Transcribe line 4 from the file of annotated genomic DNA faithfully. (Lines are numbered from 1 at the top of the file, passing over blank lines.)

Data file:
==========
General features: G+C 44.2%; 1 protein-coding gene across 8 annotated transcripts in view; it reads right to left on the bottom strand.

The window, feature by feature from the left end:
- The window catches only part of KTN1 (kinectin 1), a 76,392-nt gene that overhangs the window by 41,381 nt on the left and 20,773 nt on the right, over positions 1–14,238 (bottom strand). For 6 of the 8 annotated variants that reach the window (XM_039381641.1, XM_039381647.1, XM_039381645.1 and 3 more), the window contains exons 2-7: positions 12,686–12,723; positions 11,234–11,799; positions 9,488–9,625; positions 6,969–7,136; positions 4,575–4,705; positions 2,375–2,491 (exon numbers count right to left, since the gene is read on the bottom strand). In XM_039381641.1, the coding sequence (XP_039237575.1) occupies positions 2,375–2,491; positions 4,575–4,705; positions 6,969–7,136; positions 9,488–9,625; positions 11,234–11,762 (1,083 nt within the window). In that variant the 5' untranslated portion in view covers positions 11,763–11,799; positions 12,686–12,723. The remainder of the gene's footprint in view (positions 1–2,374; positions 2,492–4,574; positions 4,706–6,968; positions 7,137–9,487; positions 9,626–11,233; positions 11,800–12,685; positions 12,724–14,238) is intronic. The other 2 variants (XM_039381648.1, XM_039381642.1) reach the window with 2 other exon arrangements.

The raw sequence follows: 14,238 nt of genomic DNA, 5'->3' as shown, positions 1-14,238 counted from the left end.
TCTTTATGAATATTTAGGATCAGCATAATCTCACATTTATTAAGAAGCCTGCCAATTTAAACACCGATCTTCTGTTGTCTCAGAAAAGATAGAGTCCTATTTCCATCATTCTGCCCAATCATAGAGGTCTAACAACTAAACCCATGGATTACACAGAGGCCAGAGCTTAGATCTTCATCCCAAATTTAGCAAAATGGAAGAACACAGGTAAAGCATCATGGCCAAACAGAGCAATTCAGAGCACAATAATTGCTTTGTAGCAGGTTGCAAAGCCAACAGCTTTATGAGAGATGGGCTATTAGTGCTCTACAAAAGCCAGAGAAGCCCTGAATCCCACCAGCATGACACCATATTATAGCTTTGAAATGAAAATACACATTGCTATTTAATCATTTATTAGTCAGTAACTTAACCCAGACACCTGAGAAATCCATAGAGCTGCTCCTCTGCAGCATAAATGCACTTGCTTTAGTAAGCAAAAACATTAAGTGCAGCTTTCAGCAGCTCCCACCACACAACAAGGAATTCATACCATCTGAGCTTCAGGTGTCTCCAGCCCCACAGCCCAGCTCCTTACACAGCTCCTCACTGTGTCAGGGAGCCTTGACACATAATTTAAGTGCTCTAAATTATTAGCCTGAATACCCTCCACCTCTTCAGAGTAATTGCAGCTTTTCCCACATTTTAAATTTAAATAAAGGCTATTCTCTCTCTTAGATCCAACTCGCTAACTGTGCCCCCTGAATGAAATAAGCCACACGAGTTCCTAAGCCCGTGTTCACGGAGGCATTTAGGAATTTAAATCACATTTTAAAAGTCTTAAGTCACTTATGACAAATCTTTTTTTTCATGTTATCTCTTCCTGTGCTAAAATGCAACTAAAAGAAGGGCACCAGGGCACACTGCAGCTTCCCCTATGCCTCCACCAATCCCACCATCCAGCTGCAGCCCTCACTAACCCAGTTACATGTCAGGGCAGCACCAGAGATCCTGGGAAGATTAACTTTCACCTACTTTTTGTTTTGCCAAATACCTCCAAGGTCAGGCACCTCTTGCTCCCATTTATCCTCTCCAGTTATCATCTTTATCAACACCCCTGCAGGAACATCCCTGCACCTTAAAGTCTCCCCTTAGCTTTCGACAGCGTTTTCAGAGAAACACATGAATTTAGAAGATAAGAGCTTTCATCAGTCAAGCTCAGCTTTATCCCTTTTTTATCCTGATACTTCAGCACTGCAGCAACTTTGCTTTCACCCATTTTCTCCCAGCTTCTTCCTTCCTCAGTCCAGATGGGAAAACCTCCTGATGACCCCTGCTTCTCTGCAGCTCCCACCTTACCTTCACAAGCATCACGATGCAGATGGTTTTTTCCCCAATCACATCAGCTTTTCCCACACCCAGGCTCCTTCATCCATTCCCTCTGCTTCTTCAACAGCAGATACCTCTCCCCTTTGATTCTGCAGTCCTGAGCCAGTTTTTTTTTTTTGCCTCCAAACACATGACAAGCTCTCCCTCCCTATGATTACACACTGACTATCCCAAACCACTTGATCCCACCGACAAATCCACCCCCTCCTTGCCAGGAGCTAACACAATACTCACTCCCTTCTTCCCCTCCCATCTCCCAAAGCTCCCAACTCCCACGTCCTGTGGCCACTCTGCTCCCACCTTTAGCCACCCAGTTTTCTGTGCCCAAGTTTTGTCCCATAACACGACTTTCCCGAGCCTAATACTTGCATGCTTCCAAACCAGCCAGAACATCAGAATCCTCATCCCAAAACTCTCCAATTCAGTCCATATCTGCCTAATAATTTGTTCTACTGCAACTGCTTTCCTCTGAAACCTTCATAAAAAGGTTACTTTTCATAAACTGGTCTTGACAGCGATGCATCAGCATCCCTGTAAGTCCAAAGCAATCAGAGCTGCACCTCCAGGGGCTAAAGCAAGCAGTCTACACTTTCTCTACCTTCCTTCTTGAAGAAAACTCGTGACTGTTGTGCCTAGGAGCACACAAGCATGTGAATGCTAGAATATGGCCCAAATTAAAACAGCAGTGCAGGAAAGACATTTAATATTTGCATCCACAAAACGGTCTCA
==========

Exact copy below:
The raw sequence follows: 14,238 nt of genomic DNA, 5'->3' as shown, positions 1-14,238 counted from the left end.